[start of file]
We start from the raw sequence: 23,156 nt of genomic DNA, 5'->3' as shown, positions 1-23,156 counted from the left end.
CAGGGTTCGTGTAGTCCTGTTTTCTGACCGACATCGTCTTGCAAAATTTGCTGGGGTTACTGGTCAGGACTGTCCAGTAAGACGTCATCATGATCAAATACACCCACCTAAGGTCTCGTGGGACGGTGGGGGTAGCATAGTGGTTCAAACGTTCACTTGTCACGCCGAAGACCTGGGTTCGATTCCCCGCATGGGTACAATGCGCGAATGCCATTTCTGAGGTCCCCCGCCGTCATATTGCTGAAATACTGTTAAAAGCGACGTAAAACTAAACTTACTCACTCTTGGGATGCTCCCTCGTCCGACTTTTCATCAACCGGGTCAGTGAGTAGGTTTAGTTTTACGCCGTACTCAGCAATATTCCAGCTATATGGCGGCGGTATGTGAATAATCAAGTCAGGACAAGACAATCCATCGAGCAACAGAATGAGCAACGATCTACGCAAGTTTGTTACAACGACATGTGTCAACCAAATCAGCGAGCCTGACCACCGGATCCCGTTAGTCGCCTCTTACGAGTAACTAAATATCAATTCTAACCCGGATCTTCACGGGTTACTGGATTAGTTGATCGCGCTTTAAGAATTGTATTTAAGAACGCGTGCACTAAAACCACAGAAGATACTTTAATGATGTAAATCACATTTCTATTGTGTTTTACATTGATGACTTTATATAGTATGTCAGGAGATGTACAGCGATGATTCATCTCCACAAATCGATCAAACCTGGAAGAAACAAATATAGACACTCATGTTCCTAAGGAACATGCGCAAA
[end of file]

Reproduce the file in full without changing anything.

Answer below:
We start from the raw sequence: 23,156 nt of genomic DNA, 5'->3' as shown, positions 1-23,156 counted from the left end.
CAGGGTTCGTGTAGTCCTGTTTTCTGACCGACATCGTCTTGCAAAATTTGCTGGGGTTACTGGTCAGGACTGTCCAGTAAGACGTCATCATGATCAAATACACCCACCTAAGGTCTCGTGGGACGGTGGGGGTAGCATAGTGGTTCAAACGTTCACTTGTCACGCCGAAGACCTGGGTTCGATTCCCCGCATGGGTACAATGCGCGAATGCCATTTCTGAGGTCCCCCGCCGTCATATTGCTGAAATACTGTTAAAAGCGACGTAAAACTAAACTTACTCACTCTTGGGATGCTCCCTCGTCCGACTTTTCATCAACCGGGTCAGTGAGTAGGTTTAGTTTTACGCCGTACTCAGCAATATTCCAGCTATATGGCGGCGGTATGTGAATAATCAAGTCAGGACAAGACAATCCATCGAGCAACAGAATGAGCAACGATCTACGCAAGTTTGTTACAACGACATGTGTCAACCAAATCAGCGAGCCTGACCACCGGATCCCGTTAGTCGCCTCTTACGAGTAACTAAATATCAATTCTAACCCGGATCTTCACGGGTTACTGGATTAGTTGATCGCGCTTTAAGAATTGTATTTAAGAACGCGTGCACTAAAACCACAGAAGATACTTTAATGATGTAAATCACATTTCTATTGTGTTTTACATTGATGACTTTATATAGTATGTCAGGAGATGTACAGCGATGATTCATCTCCACAAATCGATCAAACCTGGAAGAAACAAATATAGACACTCATGTTCCTAAGGAACATGCGCAAA